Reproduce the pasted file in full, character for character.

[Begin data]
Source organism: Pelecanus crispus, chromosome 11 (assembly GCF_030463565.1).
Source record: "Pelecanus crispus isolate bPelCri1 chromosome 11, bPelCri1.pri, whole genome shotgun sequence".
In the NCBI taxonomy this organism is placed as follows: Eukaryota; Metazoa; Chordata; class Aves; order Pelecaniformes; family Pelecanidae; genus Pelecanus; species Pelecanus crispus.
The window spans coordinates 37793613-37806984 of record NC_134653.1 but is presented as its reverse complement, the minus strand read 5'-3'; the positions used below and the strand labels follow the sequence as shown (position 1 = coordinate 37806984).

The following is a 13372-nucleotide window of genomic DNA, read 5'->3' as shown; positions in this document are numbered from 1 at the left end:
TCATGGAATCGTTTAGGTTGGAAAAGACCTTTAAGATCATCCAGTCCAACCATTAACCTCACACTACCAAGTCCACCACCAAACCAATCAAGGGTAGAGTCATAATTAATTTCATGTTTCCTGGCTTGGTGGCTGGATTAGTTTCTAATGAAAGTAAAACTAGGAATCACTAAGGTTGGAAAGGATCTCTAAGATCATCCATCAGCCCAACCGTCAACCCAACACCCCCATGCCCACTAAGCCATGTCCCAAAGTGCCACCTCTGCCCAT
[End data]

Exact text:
Source organism: Pelecanus crispus, chromosome 11 (assembly GCF_030463565.1).
Source record: "Pelecanus crispus isolate bPelCri1 chromosome 11, bPelCri1.pri, whole genome shotgun sequence".
In the NCBI taxonomy this organism is placed as follows: Eukaryota; Metazoa; Chordata; class Aves; order Pelecaniformes; family Pelecanidae; genus Pelecanus; species Pelecanus crispus.
The window spans coordinates 37793613-37806984 of record NC_134653.1 but is presented as its reverse complement, the minus strand read 5'-3'; the positions used below and the strand labels follow the sequence as shown (position 1 = coordinate 37806984).

The following is a 13372-nucleotide window of genomic DNA, read 5'->3' as shown; positions in this document are numbered from 1 at the left end:
TCATGGAATCGTTTAGGTTGGAAAAGACCTTTAAGATCATCCAGTCCAACCATTAACCTCACACTACCAAGTCCACCACCAAACCAATCAAGGGTAGAGTCATAATTAATTTCATGTTTCCTGGCTTGGTGGCTGGATTAGTTTCTAATGAAAGTAAAACTAGGAATCACTAAGGTTGGAAAGGATCTCTAAGATCATCCATCAGCCCAACCGTCAACCCAACACCCCCATGCCCACTAAGCCATGTCCCAAAGTGCCACCTCTGCCCAT